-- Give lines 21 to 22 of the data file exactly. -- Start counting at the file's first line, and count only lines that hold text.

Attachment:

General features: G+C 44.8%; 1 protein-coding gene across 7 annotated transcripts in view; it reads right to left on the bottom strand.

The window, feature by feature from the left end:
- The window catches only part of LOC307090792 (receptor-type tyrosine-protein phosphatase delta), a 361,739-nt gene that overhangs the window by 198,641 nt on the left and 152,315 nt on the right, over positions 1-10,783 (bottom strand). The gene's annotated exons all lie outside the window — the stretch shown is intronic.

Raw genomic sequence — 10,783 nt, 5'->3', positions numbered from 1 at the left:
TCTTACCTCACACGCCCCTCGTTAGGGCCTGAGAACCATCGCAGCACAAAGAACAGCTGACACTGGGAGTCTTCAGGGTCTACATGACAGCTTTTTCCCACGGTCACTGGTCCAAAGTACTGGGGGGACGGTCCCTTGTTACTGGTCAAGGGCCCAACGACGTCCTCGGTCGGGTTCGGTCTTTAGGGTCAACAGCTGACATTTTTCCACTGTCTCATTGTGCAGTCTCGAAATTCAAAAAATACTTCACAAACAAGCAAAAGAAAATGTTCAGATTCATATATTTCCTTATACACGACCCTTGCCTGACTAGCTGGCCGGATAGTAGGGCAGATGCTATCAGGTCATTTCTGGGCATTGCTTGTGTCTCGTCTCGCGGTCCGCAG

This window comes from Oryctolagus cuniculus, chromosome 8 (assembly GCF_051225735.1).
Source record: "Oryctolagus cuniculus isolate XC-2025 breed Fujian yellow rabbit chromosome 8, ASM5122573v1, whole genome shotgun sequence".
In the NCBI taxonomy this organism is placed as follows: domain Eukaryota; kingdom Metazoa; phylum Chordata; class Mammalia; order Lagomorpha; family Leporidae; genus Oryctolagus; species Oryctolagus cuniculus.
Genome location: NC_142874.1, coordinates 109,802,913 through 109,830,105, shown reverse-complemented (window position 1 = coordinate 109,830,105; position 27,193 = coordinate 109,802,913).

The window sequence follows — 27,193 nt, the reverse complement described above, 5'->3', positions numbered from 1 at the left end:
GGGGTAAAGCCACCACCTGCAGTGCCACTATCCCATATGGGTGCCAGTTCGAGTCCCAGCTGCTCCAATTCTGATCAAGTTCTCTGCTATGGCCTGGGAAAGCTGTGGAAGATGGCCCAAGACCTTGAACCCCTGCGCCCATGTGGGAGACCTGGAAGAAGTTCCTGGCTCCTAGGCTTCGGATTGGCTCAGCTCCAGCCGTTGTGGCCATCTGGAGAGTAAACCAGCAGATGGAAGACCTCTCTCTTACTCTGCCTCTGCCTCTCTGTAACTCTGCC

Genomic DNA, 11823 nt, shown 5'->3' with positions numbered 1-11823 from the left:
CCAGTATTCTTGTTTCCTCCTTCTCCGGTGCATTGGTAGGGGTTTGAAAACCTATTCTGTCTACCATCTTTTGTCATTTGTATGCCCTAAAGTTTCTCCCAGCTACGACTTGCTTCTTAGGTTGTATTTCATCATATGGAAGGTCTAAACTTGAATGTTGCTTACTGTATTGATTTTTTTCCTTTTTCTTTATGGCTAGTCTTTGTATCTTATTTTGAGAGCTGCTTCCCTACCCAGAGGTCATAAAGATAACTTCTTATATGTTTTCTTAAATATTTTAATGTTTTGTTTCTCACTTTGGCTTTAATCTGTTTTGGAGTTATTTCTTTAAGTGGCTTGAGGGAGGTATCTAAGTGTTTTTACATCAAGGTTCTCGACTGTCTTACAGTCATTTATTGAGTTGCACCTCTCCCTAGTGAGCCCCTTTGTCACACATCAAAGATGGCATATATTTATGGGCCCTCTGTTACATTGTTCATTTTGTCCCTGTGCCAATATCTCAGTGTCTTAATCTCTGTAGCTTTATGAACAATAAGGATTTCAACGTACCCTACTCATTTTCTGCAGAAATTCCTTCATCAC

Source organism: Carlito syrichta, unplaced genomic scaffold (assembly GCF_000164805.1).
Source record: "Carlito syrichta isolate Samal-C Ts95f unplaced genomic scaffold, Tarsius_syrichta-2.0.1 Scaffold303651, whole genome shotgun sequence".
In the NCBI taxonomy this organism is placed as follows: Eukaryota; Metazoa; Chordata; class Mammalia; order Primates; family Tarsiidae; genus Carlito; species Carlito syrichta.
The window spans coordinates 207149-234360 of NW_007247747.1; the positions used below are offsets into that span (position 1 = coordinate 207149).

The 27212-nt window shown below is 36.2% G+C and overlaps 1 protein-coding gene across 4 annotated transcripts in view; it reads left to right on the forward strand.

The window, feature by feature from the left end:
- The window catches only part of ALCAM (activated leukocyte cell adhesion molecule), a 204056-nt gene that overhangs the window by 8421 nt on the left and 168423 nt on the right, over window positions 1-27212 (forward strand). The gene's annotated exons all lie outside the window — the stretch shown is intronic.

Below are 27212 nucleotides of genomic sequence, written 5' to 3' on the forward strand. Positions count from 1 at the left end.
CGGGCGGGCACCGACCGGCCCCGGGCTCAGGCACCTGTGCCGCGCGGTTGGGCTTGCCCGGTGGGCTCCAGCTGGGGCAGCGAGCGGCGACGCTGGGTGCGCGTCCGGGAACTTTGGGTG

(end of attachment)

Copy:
Below are 27212 nucleotides of genomic sequence, written 5' to 3' on the forward strand. Positions count from 1 at the left end.
CGGGCGGGCACCGACCGGCCCCGGGCTCAGGCACCTGTGCCGCGCGGTTGGGCTTGCCCGGTGGGCTCCAGCTGGGGCAGCGAGCGGCGACGCTGGGTGCGCGTCCGGGAACTTTGGGTG